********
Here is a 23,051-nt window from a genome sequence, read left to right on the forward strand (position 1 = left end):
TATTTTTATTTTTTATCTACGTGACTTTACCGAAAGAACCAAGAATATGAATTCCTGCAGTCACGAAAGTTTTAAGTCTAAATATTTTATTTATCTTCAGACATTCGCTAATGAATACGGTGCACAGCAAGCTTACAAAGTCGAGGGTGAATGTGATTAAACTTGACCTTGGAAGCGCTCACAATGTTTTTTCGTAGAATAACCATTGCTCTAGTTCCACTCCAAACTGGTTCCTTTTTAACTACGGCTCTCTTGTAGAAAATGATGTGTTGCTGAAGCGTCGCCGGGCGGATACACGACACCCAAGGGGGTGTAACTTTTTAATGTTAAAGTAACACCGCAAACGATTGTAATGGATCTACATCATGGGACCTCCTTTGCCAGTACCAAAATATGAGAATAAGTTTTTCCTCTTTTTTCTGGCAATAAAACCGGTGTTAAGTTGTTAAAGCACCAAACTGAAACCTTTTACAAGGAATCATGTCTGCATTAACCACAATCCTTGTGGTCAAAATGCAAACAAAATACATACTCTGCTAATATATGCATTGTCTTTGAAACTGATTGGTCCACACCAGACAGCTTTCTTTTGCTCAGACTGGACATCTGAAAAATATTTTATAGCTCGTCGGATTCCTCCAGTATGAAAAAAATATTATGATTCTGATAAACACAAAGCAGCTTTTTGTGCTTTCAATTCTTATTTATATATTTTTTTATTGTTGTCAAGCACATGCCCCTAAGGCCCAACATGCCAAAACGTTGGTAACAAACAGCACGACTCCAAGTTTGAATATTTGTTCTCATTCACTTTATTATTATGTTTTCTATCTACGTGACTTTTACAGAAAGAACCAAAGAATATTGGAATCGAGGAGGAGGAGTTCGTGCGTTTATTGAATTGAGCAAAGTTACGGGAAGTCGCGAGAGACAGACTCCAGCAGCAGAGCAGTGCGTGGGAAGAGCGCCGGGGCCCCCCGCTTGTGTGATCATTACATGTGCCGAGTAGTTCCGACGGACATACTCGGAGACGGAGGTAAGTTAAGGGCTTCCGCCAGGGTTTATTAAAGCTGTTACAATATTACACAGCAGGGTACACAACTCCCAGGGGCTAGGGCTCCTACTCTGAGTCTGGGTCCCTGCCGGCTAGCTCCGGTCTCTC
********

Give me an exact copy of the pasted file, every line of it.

Here is a 23,051-nt window from a genome sequence, read left to right on the forward strand (position 1 = left end):
TATTTTTATTTTTTATCTACGTGACTTTACCGAAAGAACCAAGAATATGAATTCCTGCAGTCACGAAAGTTTTAAGTCTAAATATTTTATTTATCTTCAGACATTCGCTAATGAATACGGTGCACAGCAAGCTTACAAAGTCGAGGGTGAATGTGATTAAACTTGACCTTGGAAGCGCTCACAATGTTTTTTCGTAGAATAACCATTGCTCTAGTTCCACTCCAAACTGGTTCCTTTTTAACTACGGCTCTCTTGTAGAAAATGATGTGTTGCTGAAGCGTCGCCGGGCGGATACACGACACCCAAGGGGGTGTAACTTTTTAATGTTAAAGTAACACCGCAAACGATTGTAATGGATCTACATCATGGGACCTCCTTTGCCAGTACCAAAATATGAGAATAAGTTTTTCCTCTTTTTTCTGGCAATAAAACCGGTGTTAAGTTGTTAAAGCACCAAACTGAAACCTTTTACAAGGAATCATGTCTGCATTAACCACAATCCTTGTGGTCAAAATGCAAACAAAATACATACTCTGCTAATATATGCATTGTCTTTGAAACTGATTGGTCCACACCAGACAGCTTTCTTTTGCTCAGACTGGACATCTGAAAAATATTTTATAGCTCGTCGGATTCCTCCAGTATGAAAAAAATATTATGATTCTGATAAACACAAAGCAGCTTTTTGTGCTTTCAATTCTTATTTATATATTTTTTTATTGTTGTCAAGCACATGCCCCTAAGGCCCAACATGCCAAAACGTTGGTAACAAACAGCACGACTCCAAGTTTGAATATTTGTTCTCATTCACTTTATTATTATGTTTTCTATCTACGTGACTTTTACAGAAAGAACCAAAGAATATTGGAATCGAGGAGGAGGAGTTCGTGCGTTTATTGAATTGAGCAAAGTTACGGGAAGTCGCGAGAGACAGACTCCAGCAGCAGAGCAGTGCGTGGGAAGAGCGCCGGGGCCCCCCGCTTGTGTGATCATTACATGTGCCGAGTAGTTCCGACGGACATACTCGGAGACGGAGGTAAGTTAAGGGCTTCCGCCAGGGTTTATTAAAGCTGTTACAATATTACACAGCAGGGTACACAACTCCCAGGGGCTAGGGCTCCTACTCTGAGTCTGGGTCCCTGCCGGCTAGCTCCGGTCTCTC